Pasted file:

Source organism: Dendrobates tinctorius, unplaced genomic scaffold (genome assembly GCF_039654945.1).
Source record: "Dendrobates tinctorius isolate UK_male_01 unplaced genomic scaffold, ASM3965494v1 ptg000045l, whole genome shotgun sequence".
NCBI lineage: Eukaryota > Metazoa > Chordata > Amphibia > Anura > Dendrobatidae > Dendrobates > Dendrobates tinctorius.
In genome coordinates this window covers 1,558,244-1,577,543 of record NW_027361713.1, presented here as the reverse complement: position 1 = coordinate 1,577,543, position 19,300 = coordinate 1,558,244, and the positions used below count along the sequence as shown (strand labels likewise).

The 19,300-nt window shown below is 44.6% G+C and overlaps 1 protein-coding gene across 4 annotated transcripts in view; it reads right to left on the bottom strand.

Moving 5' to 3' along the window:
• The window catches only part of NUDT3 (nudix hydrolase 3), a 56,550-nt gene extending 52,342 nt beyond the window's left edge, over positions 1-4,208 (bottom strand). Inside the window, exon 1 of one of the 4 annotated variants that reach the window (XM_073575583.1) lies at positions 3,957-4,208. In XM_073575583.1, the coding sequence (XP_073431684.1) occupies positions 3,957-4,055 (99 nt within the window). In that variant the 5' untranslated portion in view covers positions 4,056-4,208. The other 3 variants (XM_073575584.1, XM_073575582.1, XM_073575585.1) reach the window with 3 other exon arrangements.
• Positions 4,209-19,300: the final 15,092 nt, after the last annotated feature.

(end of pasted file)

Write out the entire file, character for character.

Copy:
Source organism: Dendrobates tinctorius, unplaced genomic scaffold (genome assembly GCF_039654945.1).
Source record: "Dendrobates tinctorius isolate UK_male_01 unplaced genomic scaffold, ASM3965494v1 ptg000045l, whole genome shotgun sequence".
NCBI lineage: Eukaryota > Metazoa > Chordata > Amphibia > Anura > Dendrobatidae > Dendrobates > Dendrobates tinctorius.
In genome coordinates this window covers 1,558,244-1,577,543 of record NW_027361713.1, presented here as the reverse complement: position 1 = coordinate 1,577,543, position 19,300 = coordinate 1,558,244, and the positions used below count along the sequence as shown (strand labels likewise).

The 19,300-nt window shown below is 44.6% G+C and overlaps 1 protein-coding gene across 4 annotated transcripts in view; it reads right to left on the bottom strand.

Moving 5' to 3' along the window:
• The window catches only part of NUDT3 (nudix hydrolase 3), a 56,550-nt gene extending 52,342 nt beyond the window's left edge, over positions 1-4,208 (bottom strand). Inside the window, exon 1 of one of the 4 annotated variants that reach the window (XM_073575583.1) lies at positions 3,957-4,208. In XM_073575583.1, the coding sequence (XP_073431684.1) occupies positions 3,957-4,055 (99 nt within the window). In that variant the 5' untranslated portion in view covers positions 4,056-4,208. The other 3 variants (XM_073575584.1, XM_073575582.1, XM_073575585.1) reach the window with 3 other exon arrangements.
• Positions 4,209-19,300: the final 15,092 nt, after the last annotated feature.